In a pan with lid, heat up oil slowly. Add bay leaf, cinnamon stick and cardamom pods. Add onions, cook till they turn light brown, 3-5 mins. Add garlic & ginger and sauté for about 1 min. Add ground spices, toast for another min. Add tomatoes with turmeric and chilli. Cook for 3-5 mins or till you see oil separating on sides of the pan. Add potatoes, mix, reduce heat to low. Let cook covered for 10-15 mins till the potatoes are nearly done. Remove lid, turn heat to high and add lamb. Heat for ab. 8-10 mins on medium, stirring often. Add yoghurt, 60ml water and salt, mix. Turn heat to lowest possible, cover and simmer for ab. 25 mins. Stir and check periodically to ensure it’s not sticking. Add more water if needed, but not too much!!!! Remove lid, check salt and cook on high again for 5 mins till everything comes together. Garnish with chopped coriander leaves, serve warm, for instance with flatbreads and salad.

For a delicious alternative to cold salad – cut little gem in half lengthways and rub the cut edge with olive oil and a cut clove of garlic: season. Place in a hot frying pan or on a barbecue griddle for 2-3 mins on each side.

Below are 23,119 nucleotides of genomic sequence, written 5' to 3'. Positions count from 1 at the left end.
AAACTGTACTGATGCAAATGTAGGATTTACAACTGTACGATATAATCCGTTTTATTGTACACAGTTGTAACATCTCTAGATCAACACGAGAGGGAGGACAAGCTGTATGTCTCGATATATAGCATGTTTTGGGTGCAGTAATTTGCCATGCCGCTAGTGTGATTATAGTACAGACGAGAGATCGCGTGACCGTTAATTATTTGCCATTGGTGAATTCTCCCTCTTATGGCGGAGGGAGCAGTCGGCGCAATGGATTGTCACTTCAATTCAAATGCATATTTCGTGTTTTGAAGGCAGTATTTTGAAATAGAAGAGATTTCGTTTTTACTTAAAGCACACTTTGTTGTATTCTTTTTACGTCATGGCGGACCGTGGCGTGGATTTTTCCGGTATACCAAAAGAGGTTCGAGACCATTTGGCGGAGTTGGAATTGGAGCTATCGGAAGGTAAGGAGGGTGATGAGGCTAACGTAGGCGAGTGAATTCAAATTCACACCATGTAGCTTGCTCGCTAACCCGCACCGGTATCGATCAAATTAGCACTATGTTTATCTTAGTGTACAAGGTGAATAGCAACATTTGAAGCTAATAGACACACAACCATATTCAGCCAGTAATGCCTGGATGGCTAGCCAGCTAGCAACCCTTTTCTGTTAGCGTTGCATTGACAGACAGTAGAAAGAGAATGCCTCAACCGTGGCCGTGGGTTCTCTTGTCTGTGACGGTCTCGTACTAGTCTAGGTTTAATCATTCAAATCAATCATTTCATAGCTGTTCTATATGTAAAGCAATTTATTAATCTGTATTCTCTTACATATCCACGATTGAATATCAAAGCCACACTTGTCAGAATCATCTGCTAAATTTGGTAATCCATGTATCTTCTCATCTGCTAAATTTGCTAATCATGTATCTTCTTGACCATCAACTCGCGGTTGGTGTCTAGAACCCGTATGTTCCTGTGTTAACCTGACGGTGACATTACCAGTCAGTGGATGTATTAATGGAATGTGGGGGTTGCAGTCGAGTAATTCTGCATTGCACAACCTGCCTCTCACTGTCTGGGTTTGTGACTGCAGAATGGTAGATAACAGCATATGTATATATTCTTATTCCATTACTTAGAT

SPICED RUNNER BEANS, serves 4 as a side dish.
300g runner beans, (1 red or yellow pepper, deseeded and chopped); 1 onion, 2 garlic cloves, 1tblsp tomato puree, 150ml water, 15ml olive oil, ½ tsp ground coriander seed, ½ tsp ground cumin, ¼tsp ground chilli or ½ fresh chopped chilli, (pinch of turmeric), soy sauce, salt.
Prepare runner beans: slice on the diagonal. Slice onion and garlic, sauté in oil for a few mins. Add spices, continue to sauté. If using the pepper: cut in half, remove the seeds and cut into thin strips. Add to the pan and stir. Add beans, tomato puree and water. Bring to the boil, cover and simmer gently for 5 mins or until the beans are tender. Season with soy and salt if needed.

200g spinach leaves (stems removed), 2tbsp chopped garlic, chopped onion, 1 finely sliced carrot, some anchovies, 2tbsp olive oil.
Heat oil, sauté onion and garlic. Add sliced carrot and chopped anchovies, stir-fry for 3 mins. Add spinach, stir-fry briefly. Spinach cooks quickly, so take it off the fire as soon as the leaves have softened/wilted. Perpetual spinach may need a bit longer. Good with fish.

Make the mayonnaise yourself, or flavour bottled mayonnaise with lemon, garlic, anchovy, etc. You can add pot marigold petals for looks. Serve with lightly cooked carrots, french beans, sugar snap peas, purple potatoes, seafood, tomatoes etc.


Next month: gluten.